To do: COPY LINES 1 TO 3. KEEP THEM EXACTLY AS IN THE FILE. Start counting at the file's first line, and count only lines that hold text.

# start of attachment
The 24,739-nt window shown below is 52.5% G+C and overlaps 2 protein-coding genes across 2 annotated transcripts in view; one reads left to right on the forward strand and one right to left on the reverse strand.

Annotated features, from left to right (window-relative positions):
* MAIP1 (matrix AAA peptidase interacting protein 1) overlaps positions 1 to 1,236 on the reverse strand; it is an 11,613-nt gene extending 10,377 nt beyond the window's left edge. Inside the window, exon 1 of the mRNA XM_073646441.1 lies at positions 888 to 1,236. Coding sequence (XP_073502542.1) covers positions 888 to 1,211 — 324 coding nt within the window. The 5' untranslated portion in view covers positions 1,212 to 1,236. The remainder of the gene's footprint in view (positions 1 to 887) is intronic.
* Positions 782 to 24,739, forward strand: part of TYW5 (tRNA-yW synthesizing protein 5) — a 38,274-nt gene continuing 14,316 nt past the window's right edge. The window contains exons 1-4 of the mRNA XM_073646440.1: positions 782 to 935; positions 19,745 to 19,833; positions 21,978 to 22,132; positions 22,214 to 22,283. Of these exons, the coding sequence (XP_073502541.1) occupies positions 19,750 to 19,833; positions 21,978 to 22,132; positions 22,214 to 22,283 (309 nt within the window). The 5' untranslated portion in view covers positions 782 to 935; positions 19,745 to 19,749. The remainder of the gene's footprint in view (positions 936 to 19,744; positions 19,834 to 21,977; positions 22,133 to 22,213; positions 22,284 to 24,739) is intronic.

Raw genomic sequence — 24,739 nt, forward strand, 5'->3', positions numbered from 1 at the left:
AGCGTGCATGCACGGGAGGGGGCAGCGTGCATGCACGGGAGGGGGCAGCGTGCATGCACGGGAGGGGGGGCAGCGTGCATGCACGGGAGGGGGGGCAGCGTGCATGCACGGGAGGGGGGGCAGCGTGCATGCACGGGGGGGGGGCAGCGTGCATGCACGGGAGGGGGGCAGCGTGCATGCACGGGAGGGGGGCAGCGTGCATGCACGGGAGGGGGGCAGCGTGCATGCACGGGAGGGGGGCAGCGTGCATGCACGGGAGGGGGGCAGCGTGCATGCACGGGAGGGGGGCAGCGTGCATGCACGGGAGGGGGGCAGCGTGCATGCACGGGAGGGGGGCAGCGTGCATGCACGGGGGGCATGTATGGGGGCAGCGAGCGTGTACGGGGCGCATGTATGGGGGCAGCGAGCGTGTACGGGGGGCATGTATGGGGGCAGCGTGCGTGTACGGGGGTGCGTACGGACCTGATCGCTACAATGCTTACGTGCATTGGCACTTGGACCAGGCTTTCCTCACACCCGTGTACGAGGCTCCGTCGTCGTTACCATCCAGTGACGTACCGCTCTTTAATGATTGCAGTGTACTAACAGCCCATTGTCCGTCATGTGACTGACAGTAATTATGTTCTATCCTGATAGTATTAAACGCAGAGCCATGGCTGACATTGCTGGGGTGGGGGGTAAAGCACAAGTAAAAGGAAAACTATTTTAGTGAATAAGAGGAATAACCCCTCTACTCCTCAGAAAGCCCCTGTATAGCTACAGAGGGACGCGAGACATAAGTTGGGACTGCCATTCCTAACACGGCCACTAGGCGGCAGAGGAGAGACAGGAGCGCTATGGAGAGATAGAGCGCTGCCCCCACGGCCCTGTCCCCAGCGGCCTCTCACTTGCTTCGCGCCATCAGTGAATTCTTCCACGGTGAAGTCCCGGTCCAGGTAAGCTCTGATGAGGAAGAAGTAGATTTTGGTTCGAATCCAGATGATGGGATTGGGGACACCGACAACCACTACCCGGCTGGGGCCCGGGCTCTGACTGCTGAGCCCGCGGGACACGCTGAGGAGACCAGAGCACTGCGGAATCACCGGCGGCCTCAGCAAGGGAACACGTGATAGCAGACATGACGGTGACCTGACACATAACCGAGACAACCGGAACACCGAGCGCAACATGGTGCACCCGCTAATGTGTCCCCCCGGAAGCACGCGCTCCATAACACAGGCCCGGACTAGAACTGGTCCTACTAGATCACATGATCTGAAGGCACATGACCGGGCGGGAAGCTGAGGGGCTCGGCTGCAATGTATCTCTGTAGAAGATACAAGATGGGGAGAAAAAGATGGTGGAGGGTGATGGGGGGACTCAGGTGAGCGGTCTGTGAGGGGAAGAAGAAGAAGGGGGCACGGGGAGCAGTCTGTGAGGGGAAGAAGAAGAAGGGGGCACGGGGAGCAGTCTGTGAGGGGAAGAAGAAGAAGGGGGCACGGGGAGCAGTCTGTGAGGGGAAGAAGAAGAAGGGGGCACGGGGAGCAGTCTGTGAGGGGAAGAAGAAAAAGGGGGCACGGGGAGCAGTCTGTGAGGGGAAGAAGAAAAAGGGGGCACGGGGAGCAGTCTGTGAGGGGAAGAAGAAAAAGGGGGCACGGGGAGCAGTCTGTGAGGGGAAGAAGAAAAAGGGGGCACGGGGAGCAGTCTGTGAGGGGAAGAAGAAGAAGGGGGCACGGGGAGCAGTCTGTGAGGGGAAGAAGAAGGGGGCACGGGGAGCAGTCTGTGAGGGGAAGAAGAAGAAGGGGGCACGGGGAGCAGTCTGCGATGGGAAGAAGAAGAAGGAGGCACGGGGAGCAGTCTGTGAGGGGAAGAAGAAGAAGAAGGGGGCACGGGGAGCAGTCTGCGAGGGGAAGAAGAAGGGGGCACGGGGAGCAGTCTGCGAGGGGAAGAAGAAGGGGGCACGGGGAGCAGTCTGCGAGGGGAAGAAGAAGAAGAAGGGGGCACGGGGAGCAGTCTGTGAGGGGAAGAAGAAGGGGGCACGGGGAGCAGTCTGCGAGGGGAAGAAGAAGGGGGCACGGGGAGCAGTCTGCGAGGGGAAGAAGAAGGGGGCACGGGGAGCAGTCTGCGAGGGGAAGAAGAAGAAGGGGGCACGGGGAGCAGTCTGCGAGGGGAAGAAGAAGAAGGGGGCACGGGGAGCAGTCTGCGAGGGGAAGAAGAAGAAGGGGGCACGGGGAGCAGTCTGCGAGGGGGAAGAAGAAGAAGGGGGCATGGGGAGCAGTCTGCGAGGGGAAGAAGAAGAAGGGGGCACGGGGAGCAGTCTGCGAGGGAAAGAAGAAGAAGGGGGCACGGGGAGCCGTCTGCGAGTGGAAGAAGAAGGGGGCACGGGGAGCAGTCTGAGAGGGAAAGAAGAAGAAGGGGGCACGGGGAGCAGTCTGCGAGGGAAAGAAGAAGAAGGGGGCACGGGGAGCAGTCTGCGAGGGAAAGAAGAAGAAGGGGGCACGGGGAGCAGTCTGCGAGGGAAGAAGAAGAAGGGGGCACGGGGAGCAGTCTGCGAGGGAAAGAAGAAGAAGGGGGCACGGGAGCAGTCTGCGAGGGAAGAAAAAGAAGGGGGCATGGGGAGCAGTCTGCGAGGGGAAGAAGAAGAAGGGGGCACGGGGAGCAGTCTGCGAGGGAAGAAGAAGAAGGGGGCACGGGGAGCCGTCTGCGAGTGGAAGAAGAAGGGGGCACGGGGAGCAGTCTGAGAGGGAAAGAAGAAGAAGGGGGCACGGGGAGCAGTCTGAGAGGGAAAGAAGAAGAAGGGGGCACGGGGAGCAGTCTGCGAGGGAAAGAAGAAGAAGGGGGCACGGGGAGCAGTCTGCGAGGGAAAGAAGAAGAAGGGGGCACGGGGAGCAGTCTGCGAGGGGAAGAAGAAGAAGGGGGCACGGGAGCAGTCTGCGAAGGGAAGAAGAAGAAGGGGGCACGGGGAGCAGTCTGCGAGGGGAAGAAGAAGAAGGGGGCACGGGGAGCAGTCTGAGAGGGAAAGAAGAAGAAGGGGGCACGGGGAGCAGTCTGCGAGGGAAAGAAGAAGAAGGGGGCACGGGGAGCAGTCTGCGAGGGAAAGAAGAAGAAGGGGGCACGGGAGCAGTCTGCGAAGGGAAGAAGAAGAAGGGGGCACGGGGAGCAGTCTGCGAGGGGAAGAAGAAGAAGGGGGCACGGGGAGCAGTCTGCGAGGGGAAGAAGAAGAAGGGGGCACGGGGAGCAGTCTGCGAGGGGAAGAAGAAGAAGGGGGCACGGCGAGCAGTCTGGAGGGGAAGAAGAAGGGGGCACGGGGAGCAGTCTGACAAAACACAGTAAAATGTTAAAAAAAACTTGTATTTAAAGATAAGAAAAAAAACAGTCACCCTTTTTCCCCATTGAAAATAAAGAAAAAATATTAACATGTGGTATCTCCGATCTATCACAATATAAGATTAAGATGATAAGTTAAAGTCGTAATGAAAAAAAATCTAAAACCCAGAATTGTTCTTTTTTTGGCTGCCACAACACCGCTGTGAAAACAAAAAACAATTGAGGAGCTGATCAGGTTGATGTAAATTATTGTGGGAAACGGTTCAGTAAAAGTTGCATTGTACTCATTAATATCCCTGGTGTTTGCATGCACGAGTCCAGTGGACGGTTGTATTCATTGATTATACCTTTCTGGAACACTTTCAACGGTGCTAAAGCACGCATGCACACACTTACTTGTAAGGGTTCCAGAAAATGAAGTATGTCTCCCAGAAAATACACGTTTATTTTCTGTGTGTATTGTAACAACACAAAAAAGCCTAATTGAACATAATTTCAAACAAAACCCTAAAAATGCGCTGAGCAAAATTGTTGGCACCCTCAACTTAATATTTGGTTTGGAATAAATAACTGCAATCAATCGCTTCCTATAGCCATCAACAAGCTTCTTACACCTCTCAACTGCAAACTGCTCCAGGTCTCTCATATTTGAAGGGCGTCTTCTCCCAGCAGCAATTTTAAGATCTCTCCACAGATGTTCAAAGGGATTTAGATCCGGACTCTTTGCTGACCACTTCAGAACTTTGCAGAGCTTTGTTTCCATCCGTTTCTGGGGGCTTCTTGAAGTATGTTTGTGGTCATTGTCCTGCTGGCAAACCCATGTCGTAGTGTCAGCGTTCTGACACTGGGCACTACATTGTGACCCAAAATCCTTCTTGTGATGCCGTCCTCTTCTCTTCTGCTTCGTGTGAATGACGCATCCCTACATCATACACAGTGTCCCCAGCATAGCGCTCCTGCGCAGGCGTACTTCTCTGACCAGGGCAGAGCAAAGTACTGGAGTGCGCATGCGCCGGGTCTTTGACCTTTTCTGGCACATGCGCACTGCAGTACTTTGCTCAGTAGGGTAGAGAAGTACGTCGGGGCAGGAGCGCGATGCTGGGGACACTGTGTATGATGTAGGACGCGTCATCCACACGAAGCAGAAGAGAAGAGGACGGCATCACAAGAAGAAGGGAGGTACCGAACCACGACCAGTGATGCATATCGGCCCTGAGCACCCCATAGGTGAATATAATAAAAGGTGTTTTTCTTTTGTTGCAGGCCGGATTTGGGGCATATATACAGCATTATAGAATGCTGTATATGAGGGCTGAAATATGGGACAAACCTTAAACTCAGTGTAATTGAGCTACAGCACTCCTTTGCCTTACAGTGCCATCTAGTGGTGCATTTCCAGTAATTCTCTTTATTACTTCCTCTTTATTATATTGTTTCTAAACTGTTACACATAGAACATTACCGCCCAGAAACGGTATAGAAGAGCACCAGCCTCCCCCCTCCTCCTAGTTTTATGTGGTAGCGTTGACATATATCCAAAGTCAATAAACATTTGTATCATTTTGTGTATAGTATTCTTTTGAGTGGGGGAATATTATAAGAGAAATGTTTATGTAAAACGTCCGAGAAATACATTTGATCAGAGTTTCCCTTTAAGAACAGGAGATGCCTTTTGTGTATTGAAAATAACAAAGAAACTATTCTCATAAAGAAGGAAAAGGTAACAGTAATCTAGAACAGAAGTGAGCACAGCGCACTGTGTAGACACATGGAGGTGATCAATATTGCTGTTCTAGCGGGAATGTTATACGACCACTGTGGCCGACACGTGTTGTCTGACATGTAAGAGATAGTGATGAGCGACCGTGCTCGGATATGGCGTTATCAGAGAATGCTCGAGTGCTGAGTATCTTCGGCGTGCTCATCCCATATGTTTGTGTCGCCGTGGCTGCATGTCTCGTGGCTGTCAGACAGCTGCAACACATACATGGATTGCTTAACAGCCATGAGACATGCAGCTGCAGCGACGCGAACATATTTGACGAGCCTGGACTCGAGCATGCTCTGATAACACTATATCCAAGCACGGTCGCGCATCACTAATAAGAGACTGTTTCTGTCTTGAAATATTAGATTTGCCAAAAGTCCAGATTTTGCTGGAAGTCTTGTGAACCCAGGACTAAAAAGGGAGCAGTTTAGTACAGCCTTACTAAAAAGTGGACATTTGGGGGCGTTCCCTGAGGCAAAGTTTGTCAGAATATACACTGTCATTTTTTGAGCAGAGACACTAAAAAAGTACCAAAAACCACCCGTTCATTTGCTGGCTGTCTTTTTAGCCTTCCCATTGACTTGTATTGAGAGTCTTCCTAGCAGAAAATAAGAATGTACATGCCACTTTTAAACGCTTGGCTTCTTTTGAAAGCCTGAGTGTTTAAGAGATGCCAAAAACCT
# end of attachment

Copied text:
The 24,739-nt window shown below is 52.5% G+C and overlaps 2 protein-coding genes across 2 annotated transcripts in view; one reads left to right on the forward strand and one right to left on the reverse strand.

Annotated features, from left to right (window-relative positions):
* MAIP1 (matrix AAA peptidase interacting protein 1) overlaps positions 1 to 1,236 on the reverse strand; it is an 11,613-nt gene extending 10,377 nt beyond the window's left edge. Inside the window, exon 1 of the mRNA XM_073646441.1 lies at positions 888 to 1,236. Coding sequence (XP_073502542.1) covers positions 888 to 1,211 — 324 coding nt within the window. The 5' untranslated portion in view covers positions 1,212 to 1,236. The remainder of the gene's footprint in view (positions 1 to 887) is intronic.